AM I AFRICAN?
By: Khethukuthula Lembethe
The African continent is filled with diverse cultures, races, religions and languages. It has a rich history.
People question- what makes them African? Is it the colour of their skin? The geographic location of where they were born? The people in their family, or the language they speak?
Language is just a means of communication; it is not your identity.
Warwick Bruce Chapman, a local politician once probed: Are you really an African if you cannot speak an African language?
“Afrikaans and South African English have their roots almost entirely in German, Dutch, French and English. Can they fairly be considered to be African languages?”
This question raised many eyebrows, sarcastic remarks and defensive responses.
Leigh Reilly said, “They may not be African languages,but that does not make you any less of an African.”
Clinton Ramsbottom sarcastically asked, “So your African status is defined by the language you speak and not the continent of your birth?”
Councillor Francois Greyling can speak Setswana. “Does that make me an African then?” he asks.
“I studied Zulu for two years at Varsity. At what stage did my transformation happen?” questions Ivan Boniaszczuk.
Many people living in Africa have no desire to have the “I am African” title and prefer just to be referred to by their race or the country they are from.
Riaan Leeuwner strongly states, “I am not African, I am South African. To me there is a big difference. My country of birth is South Africa. I am therefore a South African. I don’t want to be associated with the rest of Africa.”
By the way what is an “African” language? Where did they develop from?” asks Peter Avis.
Many, like Peter Avis may ask, “What makes an African language, African then?
Even though some may argue that the most spoken language in Africa is French, in a country like South Africa, Nguni languages are regarded more African than French or English.
Peter Newmarch argues, “What if going back four generations my ancestors spoke Zulu, but currently I don’t? They are African but I am not? That cannot be the measure, as it implies that you and your offspring will always speak that language.”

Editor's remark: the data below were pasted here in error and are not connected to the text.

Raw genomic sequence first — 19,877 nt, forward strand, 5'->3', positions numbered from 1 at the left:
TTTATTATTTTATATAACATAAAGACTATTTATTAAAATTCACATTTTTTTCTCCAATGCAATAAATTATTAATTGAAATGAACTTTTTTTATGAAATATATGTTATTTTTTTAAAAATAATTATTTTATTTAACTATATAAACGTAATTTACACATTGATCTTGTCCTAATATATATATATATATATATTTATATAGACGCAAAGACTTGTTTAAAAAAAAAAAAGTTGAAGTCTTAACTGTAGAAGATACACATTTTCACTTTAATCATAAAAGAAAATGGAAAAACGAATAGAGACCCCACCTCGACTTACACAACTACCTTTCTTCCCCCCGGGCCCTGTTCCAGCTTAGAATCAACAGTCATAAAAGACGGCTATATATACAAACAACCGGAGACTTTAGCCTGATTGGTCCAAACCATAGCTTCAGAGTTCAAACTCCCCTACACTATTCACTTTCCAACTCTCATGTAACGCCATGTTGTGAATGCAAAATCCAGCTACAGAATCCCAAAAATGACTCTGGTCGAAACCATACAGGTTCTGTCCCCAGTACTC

Clinton Ramsbottom thinks that “It is also worth taking a look at South African English. While it is generally the same as English elsewhere, we have our little words and phrases that have been added over time to make it ours. Perhaps the English we speak is African after all.“
Many are pleased and satisfied with being called African, and are proud of the continent they were born in.
Esme Collins positively says, “I speak, read and write Xhosa but it does not make me feel more African. Does it make me more (South) African? One thing I have witnessed though is that one does garner more respect from the indigenous African.”
Wayne Hodgson said, “Being born in Africa makes me African… Despite having European parents… Just as that would make a Mozambican an African, despite speaking Portuguese… An American is such that he or she was born in America regardless of lineage.”
Terri Stander says, “I am an African by birth. However, I am learning an African language to supplement my non-African side.”
“I was born in Africa, which makes me African,” Gillian Jane Addams affirms.
Donna Stevenson says, “To call yourself a South African you need to share one or more of the following – language, culture or territory. I call myself a South African because I was born here, because I love my country and because I live here.”
Ivan Boniaszczuk says, ”Nationality should be ascribed only on where you call home, and with whom you identify.“
Andre Rautenbach says, ”I’m too ‘European’ to be an African, and too African too be a European,” and he adds that we should all learn more indigenous languages in order to understand more stories and gain different perspectives to a narrative.
Clinton Ramsbottom says, “I am an African, I am a South African, I am a Durbanite. Not one or the other, but all of them.”
Whatever it may be that defines “African”, one thing is evident; diversity is a gene we all possess.